Kings Mountain Art Fair art by Amos Amit

High-quality art, like this piece by Amos Amit, is a hallmark of this end-of-summer event. Photo courtesy Kings Mountain Art Fair

This Labor Day weekend, the Kings Mountain Art Fair is back for the 58th year. Like last year, the event will be held online at kingsmountainartfair.org

The fair will be open online from 10 a.m. to 5 p.m. on Sept. 4, 5 and 6. Art from 80 juried artists will be on display. Attendees can shop the art online and chat live with the participating artists.

“We had hoped to be in person this year, but we were not able to do that because of issues still with the Delta variant and community and artist concerns about safety,” said Bev Abbott, Kings Mountain Art Fair executive director. “But we’re excited to be online because it gives our artists an opportunity to have a very broad reach, not just in this area. Our art fair has a wonderful reputation but some people live faraway so they couldn’t attend when it was in person, but now they can attend online.”

The fair is run completely by volunteers. Residents of Kings Mountain started the fair in 1963 after a house fire as a fundraiser to help create a volunteer fire brigade. The first fair was held in a local barn and raised $50. Over the last 57 years the fair has grown and now includes artists and attendees from all across the country. It now holds a reputation as being one of the best art shows on the West Coast.

“The thing that makes us unique is that we focus on fine art, created by independent artists,” Abbott said.

Proceeds from the event still support the all-volunteer Kings Mountain Fire Department, which responded to 309 incidents last year. They also worked with Cal Fire during the 2020 CZU Lightning Complex fires and received a special commendation from the San Mateo County Board of Supervisors.

“Our community is dependent on the fire brigade for our safety,” Abbott said. “Our fire brigade keeps an eye on the mountain. They are the first responders, not only for fire, but also for accidents up here or medical crises. Getting donations and funds from our sales is what keeps our fire brigade going and makes it a really robust resource for our community in the redwoods here.”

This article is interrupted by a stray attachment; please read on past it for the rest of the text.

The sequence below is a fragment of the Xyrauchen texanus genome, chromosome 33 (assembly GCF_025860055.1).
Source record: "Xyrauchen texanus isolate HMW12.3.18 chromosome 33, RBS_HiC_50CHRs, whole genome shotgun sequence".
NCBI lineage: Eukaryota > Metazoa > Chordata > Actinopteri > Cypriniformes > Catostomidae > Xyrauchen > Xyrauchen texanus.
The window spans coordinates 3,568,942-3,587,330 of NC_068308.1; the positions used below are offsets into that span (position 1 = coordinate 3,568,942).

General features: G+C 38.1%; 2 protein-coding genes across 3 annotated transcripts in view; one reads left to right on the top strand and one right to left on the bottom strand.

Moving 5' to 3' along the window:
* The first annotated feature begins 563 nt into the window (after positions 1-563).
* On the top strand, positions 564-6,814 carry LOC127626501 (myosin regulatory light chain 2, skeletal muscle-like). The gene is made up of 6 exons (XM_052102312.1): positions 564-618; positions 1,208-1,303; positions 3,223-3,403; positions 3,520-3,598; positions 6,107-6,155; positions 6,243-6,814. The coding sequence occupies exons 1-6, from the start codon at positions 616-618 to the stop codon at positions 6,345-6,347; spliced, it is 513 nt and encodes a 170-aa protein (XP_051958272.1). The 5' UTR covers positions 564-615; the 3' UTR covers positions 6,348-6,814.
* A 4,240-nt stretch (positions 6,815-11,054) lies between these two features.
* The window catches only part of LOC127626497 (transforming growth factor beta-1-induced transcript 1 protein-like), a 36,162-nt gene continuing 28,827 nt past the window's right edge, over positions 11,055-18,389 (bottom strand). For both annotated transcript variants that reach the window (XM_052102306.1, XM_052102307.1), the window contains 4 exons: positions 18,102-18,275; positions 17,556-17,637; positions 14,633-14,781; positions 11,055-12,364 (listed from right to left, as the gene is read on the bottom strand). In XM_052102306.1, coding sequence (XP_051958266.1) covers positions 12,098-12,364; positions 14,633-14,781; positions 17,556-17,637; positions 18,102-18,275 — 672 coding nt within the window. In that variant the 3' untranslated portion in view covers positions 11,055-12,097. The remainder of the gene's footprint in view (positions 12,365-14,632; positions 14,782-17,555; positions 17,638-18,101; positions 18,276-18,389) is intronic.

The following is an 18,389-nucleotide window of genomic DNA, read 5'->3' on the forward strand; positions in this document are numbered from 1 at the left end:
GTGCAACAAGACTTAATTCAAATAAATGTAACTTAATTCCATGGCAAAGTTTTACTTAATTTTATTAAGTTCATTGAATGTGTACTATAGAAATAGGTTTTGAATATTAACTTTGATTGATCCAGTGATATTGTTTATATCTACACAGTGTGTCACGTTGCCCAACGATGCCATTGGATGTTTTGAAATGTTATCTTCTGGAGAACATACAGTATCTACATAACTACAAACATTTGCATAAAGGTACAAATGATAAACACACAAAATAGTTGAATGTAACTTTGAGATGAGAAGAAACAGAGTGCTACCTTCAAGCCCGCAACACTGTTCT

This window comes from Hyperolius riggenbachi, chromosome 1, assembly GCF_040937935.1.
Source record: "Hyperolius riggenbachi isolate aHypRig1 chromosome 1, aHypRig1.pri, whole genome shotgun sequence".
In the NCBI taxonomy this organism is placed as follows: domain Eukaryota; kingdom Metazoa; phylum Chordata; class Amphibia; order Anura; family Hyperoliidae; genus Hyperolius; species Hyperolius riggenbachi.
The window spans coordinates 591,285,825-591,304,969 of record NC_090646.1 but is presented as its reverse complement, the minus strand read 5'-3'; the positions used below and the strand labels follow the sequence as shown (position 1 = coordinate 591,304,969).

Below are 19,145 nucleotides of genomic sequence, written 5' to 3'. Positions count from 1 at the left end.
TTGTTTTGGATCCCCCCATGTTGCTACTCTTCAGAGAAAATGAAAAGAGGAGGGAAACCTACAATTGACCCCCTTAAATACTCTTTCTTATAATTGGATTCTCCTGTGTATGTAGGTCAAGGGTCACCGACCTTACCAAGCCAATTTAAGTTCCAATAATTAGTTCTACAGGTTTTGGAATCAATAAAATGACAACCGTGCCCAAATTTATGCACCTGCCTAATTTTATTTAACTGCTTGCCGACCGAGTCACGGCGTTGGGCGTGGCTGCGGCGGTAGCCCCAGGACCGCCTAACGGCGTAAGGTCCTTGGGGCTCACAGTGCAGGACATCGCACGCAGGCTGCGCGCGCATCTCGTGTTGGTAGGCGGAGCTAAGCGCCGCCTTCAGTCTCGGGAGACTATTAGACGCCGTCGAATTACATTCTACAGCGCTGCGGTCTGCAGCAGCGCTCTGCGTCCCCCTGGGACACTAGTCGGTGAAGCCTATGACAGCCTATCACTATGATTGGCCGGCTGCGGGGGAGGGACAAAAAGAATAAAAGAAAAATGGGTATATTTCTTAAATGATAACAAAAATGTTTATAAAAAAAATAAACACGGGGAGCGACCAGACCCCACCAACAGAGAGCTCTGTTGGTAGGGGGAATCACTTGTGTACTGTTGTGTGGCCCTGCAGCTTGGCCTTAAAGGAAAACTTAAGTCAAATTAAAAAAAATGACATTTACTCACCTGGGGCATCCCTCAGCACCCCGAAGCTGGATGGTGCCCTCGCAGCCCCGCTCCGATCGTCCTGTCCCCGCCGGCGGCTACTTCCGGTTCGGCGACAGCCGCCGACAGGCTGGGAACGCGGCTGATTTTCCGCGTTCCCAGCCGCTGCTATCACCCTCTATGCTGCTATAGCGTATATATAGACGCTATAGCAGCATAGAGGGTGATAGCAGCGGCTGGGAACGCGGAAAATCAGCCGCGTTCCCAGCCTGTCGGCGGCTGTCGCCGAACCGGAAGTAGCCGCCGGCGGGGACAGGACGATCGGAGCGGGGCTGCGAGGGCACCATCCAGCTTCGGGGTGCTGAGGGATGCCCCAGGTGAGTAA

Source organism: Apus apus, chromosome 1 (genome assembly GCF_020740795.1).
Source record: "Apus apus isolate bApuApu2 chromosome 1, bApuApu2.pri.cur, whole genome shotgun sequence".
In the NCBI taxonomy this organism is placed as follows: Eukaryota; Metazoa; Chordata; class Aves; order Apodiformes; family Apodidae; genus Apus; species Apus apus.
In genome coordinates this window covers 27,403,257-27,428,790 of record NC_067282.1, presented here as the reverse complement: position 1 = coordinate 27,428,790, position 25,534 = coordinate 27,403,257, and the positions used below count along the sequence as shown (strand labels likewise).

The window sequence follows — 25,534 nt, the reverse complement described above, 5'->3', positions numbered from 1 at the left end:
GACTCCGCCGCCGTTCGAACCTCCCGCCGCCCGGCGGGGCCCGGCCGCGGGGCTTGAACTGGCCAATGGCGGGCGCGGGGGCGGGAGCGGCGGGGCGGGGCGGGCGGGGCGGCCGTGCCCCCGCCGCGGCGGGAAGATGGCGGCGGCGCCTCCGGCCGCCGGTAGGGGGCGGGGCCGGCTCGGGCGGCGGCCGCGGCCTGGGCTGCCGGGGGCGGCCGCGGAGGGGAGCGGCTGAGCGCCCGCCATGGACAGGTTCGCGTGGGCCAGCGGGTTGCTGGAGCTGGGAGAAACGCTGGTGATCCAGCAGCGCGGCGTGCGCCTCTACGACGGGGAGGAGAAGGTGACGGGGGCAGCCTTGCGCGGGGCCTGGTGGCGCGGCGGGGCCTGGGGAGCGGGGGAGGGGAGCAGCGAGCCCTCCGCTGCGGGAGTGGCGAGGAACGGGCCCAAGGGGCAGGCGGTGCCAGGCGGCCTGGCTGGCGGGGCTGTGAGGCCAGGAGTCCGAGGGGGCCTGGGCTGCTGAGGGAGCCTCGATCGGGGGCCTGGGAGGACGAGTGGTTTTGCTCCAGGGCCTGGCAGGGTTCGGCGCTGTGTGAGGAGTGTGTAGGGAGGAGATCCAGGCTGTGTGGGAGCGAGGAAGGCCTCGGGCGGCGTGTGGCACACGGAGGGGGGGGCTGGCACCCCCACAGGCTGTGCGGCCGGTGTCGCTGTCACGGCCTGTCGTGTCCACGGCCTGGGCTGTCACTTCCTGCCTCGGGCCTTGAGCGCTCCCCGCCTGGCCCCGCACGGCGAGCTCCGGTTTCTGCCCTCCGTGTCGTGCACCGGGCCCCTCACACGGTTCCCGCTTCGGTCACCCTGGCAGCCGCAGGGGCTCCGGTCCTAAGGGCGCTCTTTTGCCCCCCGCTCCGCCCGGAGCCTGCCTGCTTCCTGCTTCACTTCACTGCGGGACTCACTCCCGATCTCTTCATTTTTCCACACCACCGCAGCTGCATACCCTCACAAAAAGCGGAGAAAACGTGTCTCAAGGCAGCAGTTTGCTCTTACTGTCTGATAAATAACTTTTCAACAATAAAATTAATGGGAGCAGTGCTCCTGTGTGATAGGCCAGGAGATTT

Members of the Kings Mountain Fire Department volunteer more than 200 hours of their time in training every year and respond to the same emergency situations as paid fire departments in the country.

“We’re really fortunate to have great funding sources,” said Hank Stern, assistant chief. “Most departments are doing ongoing fundraising all throughout the year and a lot of the effort for the firefighters are not only on training and the responses but for the fundraising. This art fair keeps us focused on what we’re doing.”

Funds from the art fair have enabled the fire department to obtain high quality fire equipment. They were recently able to service a new engine that can transport up to six firefighters.

“The fire department really does support all of the folks that live here but also those who come up to our area to cycle and hike,” said Erin Baumgartner, volunteer. “We’ve certainly seen an uptick (in these activities) during the pandemic, so it’s really wonderful and reassuring to have them here in the community.”

Proceeds from the fair also support programs at the Kings Mountain Elementary School.

“Our community takes pride in offering a good experience to people who come to the art fair to buy art and support our fire brigade and school,” Abbott said. “People volunteer year after year to make this event possible. We work very hard to make it a good experience for the customers and for the artists.”

Emma Spaeth is a staff writer for the Half Moon Bay Review covering community, arts and sports. Emma grew up in Half Moon Bay before earning a bachelor’s degree in public relations from the University of Oregon.

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